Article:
The rest of what’s here is pretty good. I like the head sculpt a lot, especially the sculpted detail in the horns and the painted detail on the eyes and mouth. The saddle is nicely done as well, complete with detailed gear. It pegs into the body of the beast, so it is removable. The stirrups are designed to work well with the figure and Han can sit in the saddle in a convincing manner, even if his butt doesn’t want to go all the way into the seat.
Tauntaun’s articulation includes hind legs which rotate at the body and have rotating hinges at the ankles. The front legs rotate at the body and the neck is ball jointed, but mostly just moves side to side. Oddly enough, there’s no hinge in the jaw. Hey, Hasbro… why does Bossk get a hinged jaw and not this big guy? The articulation feels lacking, but then when you compare this piece to the Speeder Bike or even to Jabba, both at the same price point, I’m not sure it’s fair to complain.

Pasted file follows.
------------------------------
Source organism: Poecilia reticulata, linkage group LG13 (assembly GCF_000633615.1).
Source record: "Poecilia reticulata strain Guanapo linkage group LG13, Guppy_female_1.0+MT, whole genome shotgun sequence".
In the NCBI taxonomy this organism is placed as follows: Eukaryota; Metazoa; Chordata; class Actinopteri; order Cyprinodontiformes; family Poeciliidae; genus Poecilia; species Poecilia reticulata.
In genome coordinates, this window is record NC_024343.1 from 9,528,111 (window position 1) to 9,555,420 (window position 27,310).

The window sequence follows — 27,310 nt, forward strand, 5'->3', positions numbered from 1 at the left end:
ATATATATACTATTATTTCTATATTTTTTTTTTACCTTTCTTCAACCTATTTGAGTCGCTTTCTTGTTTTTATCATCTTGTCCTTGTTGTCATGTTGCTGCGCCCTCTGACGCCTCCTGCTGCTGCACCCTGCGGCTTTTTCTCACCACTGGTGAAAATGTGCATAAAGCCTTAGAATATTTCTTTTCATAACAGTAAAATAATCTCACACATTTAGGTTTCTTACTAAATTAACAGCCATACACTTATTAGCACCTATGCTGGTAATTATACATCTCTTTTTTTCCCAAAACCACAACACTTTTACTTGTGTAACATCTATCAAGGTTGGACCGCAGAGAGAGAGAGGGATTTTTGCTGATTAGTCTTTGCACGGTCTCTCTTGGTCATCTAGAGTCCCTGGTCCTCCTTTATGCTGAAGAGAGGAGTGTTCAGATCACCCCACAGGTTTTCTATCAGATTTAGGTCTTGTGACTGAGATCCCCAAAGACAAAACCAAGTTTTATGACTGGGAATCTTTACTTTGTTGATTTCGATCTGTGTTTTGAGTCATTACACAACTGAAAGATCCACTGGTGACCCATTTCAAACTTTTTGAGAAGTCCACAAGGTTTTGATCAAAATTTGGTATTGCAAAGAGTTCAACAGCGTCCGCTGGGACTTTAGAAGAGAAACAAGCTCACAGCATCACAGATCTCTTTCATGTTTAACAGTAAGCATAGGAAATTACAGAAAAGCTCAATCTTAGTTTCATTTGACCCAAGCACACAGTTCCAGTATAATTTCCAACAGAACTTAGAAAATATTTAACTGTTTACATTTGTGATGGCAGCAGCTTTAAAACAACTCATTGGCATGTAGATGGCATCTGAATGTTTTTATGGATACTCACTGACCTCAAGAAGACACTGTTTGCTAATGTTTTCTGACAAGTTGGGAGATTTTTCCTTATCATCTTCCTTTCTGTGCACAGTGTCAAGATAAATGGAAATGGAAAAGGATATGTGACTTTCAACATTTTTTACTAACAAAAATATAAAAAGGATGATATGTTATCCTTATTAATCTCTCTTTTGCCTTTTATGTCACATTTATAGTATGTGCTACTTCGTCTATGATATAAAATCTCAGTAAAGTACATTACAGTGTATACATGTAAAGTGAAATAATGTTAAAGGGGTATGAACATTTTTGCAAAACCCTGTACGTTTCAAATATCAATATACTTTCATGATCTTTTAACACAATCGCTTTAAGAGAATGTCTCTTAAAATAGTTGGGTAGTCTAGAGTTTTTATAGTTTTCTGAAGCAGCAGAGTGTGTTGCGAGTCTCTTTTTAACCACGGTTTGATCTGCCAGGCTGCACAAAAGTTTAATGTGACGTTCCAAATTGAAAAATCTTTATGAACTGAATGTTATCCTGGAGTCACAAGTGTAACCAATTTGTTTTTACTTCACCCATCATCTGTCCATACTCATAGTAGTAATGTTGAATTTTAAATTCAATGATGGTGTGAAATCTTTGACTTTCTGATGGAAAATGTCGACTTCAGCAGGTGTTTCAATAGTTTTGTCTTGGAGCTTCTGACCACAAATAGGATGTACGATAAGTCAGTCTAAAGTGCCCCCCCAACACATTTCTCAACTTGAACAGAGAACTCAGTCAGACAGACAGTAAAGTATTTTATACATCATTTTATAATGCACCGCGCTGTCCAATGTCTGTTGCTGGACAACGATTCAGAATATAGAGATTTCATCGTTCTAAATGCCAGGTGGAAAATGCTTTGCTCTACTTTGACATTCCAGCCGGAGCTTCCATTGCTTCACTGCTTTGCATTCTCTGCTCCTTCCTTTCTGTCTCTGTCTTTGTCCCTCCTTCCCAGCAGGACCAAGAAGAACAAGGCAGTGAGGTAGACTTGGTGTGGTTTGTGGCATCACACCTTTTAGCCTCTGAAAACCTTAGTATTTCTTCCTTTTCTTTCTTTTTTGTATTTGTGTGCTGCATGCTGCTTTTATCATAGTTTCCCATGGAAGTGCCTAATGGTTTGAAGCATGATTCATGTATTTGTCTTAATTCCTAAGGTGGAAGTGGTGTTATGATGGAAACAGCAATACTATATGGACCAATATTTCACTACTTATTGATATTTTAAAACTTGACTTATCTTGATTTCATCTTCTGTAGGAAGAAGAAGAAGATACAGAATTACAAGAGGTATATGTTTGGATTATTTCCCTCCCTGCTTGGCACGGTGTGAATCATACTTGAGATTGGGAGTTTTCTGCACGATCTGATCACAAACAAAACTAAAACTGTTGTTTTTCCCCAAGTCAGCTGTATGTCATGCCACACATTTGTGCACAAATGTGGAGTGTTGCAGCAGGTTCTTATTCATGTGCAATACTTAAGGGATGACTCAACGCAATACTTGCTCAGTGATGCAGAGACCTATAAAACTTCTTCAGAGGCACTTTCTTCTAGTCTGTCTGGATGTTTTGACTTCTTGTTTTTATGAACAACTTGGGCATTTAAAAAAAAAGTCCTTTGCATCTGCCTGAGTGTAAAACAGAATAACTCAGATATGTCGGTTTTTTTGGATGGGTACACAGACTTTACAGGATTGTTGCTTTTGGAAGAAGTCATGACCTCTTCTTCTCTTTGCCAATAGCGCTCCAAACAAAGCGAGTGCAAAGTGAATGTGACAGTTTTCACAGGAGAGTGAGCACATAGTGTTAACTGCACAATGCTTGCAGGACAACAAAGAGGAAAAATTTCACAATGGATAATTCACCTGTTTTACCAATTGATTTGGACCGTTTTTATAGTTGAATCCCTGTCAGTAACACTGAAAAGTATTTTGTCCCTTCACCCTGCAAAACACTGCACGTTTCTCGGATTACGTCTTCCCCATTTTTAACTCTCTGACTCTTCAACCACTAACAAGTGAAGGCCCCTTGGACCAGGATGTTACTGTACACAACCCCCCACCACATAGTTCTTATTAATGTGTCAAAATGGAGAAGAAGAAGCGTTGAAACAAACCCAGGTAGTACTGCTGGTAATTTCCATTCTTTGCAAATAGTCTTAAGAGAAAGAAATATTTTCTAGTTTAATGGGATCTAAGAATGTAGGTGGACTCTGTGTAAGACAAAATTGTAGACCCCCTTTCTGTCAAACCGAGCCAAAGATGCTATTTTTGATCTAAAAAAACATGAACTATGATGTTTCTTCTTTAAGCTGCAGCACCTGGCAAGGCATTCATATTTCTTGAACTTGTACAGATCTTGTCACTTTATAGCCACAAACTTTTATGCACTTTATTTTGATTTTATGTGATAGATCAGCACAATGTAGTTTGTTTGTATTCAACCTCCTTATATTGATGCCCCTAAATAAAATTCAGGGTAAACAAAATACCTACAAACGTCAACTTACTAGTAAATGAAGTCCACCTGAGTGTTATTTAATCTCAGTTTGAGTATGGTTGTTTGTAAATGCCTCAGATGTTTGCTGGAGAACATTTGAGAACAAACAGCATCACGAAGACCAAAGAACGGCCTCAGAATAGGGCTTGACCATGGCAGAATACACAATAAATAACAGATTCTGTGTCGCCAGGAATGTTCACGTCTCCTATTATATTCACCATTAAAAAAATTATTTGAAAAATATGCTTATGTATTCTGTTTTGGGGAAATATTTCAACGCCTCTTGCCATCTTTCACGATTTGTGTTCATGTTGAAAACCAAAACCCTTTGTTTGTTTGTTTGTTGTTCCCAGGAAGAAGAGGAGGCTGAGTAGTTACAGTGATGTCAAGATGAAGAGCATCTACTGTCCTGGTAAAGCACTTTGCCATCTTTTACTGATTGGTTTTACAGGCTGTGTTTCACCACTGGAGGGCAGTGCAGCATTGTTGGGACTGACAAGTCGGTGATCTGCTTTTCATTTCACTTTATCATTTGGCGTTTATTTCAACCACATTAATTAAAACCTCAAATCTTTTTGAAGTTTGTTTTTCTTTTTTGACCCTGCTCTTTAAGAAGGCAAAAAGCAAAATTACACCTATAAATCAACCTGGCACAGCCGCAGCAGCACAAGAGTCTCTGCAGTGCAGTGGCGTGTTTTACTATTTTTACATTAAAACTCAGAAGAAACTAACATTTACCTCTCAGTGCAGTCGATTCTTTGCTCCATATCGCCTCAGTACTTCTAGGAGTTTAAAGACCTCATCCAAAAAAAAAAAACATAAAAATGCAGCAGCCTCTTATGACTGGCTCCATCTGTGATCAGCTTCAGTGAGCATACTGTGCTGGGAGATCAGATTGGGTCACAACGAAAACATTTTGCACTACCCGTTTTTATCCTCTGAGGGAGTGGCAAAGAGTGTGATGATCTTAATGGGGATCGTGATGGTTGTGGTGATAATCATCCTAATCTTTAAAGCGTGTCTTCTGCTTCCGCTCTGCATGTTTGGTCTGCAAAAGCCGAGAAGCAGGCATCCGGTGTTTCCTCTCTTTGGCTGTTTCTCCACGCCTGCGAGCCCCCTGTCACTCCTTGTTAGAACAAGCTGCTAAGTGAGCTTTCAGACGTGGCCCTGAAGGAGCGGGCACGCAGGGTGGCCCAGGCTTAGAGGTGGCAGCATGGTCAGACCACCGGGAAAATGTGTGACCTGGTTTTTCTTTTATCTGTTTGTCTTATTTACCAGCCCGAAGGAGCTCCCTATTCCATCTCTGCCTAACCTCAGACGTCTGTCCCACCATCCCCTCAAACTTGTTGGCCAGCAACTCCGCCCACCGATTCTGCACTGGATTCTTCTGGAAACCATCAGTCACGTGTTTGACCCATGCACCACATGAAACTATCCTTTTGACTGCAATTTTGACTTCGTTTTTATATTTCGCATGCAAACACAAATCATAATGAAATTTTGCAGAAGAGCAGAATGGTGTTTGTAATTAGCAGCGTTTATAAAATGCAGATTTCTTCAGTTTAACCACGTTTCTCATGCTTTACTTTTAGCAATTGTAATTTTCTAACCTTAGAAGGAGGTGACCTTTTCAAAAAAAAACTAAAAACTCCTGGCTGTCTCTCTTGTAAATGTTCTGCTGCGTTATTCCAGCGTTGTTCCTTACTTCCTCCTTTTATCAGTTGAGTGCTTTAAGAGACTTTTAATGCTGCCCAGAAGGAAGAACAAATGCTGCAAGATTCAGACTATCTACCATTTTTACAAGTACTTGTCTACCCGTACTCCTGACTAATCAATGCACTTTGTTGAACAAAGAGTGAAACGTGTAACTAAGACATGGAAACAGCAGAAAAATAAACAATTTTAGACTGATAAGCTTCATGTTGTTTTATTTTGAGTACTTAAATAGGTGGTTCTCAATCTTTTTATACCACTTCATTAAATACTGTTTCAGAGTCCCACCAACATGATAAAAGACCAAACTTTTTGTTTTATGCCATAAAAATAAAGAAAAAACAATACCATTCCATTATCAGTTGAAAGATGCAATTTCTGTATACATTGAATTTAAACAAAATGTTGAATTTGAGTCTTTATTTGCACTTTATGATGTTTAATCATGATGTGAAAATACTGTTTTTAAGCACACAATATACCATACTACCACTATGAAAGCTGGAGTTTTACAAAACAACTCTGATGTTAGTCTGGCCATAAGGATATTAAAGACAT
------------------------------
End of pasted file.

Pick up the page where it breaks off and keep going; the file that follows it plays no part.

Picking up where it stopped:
I wouldn’t go so far as to say I’m disappointed in this set, but then I have learned to temper my expectations from this line. It’s a solid release, not a bad value at the price point considering how big the Tauntaun is, but there’s certainly opportunity for improvement, especially when you can argue that both figures have been done at least as well in the smaller 3 3/4″ scale. The truth is, I’m still excited to get the Luke and Wampa set and if Hasbro wanted to get us a 6-inch Scale Probe Droid and throw a snowy-repaint Chewy in there, I’d happily buy that too.